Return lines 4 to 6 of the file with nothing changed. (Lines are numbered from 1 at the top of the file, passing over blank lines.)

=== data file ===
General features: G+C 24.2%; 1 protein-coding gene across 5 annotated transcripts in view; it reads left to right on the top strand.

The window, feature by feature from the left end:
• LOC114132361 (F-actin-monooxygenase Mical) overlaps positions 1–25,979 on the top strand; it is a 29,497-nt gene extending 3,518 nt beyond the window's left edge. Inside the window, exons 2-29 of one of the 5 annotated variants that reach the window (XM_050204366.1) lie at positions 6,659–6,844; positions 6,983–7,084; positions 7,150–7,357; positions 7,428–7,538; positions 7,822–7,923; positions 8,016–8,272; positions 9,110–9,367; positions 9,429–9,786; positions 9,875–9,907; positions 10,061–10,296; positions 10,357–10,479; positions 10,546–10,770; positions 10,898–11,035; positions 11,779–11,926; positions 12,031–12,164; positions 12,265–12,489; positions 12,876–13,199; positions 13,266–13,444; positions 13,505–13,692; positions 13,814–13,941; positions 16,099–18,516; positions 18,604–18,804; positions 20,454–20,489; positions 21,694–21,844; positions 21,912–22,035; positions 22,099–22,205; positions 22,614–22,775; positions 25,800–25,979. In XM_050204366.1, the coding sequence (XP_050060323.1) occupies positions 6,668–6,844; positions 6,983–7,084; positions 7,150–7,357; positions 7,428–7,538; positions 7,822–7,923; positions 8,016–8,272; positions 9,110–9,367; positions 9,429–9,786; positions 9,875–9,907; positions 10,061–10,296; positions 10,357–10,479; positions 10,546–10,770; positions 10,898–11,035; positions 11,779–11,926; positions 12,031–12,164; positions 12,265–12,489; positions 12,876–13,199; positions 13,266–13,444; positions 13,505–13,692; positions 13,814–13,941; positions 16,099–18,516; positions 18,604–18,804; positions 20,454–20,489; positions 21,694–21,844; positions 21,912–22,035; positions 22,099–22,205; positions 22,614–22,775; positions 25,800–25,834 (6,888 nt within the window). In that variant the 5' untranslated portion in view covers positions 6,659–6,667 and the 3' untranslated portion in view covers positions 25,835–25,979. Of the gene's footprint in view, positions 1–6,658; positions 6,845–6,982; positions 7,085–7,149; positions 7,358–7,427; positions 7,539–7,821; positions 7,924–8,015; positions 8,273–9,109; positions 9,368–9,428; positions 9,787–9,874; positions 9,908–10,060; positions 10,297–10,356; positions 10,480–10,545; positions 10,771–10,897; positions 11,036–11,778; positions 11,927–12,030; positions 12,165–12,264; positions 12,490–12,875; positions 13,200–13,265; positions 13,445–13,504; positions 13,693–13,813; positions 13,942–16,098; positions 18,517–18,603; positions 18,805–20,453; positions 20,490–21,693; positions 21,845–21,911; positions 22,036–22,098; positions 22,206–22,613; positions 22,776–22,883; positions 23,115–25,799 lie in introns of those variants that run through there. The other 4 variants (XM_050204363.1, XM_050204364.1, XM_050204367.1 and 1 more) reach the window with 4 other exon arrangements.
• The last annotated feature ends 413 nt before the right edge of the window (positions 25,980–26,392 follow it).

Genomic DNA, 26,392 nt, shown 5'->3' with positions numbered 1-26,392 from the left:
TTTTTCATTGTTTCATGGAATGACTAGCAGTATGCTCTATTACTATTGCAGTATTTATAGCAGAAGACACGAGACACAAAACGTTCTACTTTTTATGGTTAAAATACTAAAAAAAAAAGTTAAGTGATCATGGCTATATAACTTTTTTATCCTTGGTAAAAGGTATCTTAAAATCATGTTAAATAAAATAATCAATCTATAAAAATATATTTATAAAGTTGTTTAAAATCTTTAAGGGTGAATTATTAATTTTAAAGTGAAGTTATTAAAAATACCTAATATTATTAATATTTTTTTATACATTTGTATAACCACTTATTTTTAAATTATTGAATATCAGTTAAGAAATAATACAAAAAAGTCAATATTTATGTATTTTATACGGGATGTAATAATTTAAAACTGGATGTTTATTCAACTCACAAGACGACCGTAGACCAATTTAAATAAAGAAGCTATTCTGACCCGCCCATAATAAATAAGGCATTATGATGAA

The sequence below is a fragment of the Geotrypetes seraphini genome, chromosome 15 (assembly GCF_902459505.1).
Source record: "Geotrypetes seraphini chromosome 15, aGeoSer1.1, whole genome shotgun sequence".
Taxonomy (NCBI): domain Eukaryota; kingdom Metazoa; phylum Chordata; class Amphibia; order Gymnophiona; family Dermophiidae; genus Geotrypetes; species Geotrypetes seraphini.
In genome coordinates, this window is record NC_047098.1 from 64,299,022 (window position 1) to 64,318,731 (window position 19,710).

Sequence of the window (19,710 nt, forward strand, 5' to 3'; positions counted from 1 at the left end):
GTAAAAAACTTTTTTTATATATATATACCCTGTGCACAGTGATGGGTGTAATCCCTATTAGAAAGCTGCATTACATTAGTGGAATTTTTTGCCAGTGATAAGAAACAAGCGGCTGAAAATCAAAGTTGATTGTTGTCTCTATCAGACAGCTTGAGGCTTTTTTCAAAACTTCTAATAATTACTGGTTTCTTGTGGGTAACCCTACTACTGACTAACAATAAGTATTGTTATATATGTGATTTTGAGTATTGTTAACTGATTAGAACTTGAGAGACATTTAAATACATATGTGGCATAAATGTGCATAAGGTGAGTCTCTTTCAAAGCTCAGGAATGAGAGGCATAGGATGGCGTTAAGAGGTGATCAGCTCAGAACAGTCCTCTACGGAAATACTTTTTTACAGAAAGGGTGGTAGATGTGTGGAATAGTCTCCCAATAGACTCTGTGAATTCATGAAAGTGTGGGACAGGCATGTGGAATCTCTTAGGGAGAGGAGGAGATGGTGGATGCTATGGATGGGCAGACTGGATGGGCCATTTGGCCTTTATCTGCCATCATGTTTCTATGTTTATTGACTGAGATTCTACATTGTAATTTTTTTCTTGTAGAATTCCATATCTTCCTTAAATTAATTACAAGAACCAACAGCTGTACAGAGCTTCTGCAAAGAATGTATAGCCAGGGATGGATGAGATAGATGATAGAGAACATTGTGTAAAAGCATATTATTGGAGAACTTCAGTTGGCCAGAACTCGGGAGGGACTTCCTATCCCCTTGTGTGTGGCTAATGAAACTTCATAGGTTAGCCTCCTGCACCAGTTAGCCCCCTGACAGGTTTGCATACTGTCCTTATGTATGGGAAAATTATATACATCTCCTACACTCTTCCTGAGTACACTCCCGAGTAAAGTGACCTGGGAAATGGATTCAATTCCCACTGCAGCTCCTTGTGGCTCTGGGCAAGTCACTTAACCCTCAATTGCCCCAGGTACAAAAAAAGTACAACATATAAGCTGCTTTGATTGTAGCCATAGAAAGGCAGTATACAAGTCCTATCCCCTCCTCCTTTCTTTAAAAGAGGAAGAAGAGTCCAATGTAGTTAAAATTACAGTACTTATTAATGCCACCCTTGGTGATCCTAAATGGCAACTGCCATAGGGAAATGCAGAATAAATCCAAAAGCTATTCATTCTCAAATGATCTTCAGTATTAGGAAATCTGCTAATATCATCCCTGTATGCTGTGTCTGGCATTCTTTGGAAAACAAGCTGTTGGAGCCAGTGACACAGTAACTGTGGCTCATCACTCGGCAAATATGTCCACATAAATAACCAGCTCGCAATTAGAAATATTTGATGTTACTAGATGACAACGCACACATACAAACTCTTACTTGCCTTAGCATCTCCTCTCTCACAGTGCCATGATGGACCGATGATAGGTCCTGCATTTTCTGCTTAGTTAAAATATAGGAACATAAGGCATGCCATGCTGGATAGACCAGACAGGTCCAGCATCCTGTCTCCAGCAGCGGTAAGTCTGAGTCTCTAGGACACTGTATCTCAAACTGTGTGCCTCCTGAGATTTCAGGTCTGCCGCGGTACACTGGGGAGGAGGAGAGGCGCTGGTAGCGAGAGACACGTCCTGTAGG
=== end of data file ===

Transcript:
• The last annotated feature ends 413 nt before the right edge of the window (positions 25,980–26,392 follow it).

Genomic DNA, 26,392 nt, shown 5'->3' with positions numbered 1-26,392 from the left:
TTTTTCATTGTTTCATGGAATGACTAGCAGTATGCTCTATTACTATTGCAGTATTTATAGCAGAAGACACGAGACACAAAACGTTCTACTTTTTATGGTTAAAATACTAAAAAAAAAAGTTAAGTGATCATGGCTATATAACTTTTTTATCCTTGGTAAAAGGTATCTTAAAATCATGTTAAATAAAATAATCAATCTATAAAAATATATTTATAAAGTTGTTTAAAATCTTTAAGGGTGAATTATTAATTTTAAAGTGAAGTTATTAAAAATACCTAATATTATTAATATTTTTTTATACATTTGTATAACCACTTATTTTTAAATTATTGAATATCAGTTAAGAAATAATACAAAAAAGTCAATATTTATGTATTTTATACGGGATGTAATAATTTAAAACTGGATGTTTATTCAACTCACAAGACGACCGTAGACCAATTTAAATAAAGAAGCTATTCTGACCCGCCCATAATAAATAAGGCATTATGATGAA